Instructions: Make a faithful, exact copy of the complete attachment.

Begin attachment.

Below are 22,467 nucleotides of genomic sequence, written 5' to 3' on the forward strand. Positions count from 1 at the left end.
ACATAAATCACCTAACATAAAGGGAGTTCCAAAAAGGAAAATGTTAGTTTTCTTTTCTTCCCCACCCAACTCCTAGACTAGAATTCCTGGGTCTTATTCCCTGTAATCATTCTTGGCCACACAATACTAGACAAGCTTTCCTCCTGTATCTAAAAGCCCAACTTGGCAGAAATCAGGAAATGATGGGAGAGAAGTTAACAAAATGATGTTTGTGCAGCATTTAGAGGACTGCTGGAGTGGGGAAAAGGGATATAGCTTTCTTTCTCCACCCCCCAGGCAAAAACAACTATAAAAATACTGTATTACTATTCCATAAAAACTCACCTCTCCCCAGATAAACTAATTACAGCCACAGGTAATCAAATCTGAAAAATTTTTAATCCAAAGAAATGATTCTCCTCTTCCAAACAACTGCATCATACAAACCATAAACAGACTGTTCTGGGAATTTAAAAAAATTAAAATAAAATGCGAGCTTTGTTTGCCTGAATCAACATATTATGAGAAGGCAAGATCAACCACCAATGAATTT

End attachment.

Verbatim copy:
Below are 22,467 nucleotides of genomic sequence, written 5' to 3' on the forward strand. Positions count from 1 at the left end.
ACATAAATCACCTAACATAAAGGGAGTTCCAAAAAGGAAAATGTTAGTTTTCTTTTCTTCCCCACCCAACTCCTAGACTAGAATTCCTGGGTCTTATTCCCTGTAATCATTCTTGGCCACACAATACTAGACAAGCTTTCCTCCTGTATCTAAAAGCCCAACTTGGCAGAAATCAGGAAATGATGGGAGAGAAGTTAACAAAATGATGTTTGTGCAGCATTTAGAGGACTGCTGGAGTGGGGAAAAGGGATATAGCTTTCTTTCTCCACCCCCCAGGCAAAAACAACTATAAAAATACTGTATTACTATTCCATAAAAACTCACCTCTCCCCAGATAAACTAATTACAGCCACAGGTAATCAAATCTGAAAAATTTTTAATCCAAAGAAATGATTCTCCTCTTCCAAACAACTGCATCATACAAACCATAAACAGACTGTTCTGGGAATTTAAAAAAATTAAAATAAAATGCGAGCTTTGTTTGCCTGAATCAACATATTATGAGAAGGCAAGATCAACCACCAATGAATTT